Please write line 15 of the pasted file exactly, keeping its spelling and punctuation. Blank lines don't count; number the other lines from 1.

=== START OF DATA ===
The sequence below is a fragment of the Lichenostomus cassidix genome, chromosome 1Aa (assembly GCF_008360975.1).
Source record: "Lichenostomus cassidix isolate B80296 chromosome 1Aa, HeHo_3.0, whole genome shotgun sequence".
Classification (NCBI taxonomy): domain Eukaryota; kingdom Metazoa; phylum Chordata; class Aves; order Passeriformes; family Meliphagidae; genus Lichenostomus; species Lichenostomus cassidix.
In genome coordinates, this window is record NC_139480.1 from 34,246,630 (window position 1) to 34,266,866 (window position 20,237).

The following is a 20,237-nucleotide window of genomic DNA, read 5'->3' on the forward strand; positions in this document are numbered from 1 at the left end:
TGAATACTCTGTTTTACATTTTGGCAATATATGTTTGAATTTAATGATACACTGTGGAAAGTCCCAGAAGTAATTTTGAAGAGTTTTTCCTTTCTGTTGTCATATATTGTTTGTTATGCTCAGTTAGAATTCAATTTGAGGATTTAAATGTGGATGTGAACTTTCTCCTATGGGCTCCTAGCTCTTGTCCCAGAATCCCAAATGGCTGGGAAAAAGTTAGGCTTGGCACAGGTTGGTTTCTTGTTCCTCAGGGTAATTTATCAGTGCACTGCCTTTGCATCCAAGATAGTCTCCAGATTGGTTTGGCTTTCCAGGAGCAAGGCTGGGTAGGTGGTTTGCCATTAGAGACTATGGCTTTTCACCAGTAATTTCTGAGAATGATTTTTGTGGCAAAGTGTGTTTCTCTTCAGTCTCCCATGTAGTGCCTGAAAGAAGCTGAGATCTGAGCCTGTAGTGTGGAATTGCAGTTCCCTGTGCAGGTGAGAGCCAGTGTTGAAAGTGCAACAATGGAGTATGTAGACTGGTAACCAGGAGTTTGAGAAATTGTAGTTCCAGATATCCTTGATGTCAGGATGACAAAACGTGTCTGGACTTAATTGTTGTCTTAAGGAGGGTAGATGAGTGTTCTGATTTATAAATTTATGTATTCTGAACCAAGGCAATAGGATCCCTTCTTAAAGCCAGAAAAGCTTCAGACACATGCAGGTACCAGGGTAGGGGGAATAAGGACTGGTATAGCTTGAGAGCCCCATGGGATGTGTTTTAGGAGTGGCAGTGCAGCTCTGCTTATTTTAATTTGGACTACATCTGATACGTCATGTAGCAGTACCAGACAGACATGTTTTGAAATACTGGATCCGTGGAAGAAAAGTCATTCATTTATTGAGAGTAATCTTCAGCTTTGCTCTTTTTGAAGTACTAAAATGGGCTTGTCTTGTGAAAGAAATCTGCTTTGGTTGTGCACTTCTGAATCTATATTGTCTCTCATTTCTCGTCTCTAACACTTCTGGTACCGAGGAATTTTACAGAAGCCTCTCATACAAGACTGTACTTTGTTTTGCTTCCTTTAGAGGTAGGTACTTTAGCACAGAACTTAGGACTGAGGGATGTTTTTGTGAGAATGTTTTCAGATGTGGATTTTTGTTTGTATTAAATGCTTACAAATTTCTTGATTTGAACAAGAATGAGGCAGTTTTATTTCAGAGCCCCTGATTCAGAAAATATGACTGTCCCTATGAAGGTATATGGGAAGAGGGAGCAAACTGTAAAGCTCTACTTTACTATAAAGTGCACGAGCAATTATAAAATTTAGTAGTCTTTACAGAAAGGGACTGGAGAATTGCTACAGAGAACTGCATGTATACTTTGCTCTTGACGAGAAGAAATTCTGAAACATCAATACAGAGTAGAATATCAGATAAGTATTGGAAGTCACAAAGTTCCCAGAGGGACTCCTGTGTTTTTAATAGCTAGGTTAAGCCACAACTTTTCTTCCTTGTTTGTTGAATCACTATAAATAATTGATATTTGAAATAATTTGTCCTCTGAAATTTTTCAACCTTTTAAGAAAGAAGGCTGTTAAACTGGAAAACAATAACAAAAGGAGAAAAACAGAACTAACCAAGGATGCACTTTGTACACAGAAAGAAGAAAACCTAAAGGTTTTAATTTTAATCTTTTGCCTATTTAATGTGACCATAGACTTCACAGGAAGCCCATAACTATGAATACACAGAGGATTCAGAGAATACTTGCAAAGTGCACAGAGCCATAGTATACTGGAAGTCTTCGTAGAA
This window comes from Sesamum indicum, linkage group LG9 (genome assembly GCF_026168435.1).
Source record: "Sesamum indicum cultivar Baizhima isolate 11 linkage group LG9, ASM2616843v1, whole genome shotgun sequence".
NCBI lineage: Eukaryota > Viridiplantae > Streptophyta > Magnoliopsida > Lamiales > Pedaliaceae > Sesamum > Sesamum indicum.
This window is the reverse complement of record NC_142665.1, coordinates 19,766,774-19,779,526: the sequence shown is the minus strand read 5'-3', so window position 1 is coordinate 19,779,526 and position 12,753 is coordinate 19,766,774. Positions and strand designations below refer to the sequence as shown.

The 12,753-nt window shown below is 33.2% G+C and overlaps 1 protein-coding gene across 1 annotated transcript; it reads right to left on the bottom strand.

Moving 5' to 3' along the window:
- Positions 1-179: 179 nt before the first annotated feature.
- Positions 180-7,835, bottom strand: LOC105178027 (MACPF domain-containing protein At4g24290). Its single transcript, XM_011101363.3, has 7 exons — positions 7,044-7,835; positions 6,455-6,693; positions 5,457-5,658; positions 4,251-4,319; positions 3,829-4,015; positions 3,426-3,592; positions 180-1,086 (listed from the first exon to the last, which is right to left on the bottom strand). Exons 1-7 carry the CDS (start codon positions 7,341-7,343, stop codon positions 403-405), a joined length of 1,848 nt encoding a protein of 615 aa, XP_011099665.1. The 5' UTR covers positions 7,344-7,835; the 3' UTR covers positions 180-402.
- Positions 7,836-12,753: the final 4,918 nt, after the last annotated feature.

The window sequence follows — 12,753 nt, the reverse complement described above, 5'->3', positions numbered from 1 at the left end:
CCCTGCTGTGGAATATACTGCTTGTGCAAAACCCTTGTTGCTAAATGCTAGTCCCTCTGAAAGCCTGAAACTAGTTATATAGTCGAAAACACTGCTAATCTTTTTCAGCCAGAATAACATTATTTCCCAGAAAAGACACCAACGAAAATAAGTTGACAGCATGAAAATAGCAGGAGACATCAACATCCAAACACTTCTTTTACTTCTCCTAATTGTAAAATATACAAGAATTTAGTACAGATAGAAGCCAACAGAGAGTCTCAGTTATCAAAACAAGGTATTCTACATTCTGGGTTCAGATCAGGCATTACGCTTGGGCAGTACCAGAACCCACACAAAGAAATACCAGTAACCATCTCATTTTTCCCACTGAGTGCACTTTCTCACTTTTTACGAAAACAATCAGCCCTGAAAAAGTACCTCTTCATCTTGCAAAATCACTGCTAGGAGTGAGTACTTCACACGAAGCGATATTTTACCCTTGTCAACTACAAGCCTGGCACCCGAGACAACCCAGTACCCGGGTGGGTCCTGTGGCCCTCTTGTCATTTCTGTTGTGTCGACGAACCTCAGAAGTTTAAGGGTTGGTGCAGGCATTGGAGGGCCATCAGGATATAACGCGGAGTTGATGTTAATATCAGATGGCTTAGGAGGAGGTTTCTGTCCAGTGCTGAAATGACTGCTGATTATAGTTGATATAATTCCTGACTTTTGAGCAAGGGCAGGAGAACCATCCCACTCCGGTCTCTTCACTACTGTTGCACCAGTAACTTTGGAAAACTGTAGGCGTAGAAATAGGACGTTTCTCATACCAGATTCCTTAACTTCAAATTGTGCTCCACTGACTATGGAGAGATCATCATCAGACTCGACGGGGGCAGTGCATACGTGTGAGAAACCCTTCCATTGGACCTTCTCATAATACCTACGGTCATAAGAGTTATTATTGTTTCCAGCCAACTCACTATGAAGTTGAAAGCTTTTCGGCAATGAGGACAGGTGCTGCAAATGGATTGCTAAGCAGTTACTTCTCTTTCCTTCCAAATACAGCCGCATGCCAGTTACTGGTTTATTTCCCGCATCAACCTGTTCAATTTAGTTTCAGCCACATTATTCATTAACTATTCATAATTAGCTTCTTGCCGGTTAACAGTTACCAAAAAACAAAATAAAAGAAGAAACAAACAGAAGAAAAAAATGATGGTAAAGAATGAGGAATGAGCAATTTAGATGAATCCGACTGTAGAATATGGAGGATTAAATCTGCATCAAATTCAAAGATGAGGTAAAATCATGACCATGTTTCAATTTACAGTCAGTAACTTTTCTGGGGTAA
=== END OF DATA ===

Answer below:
- Positions 7,836-12,753: the final 4,918 nt, after the last annotated feature.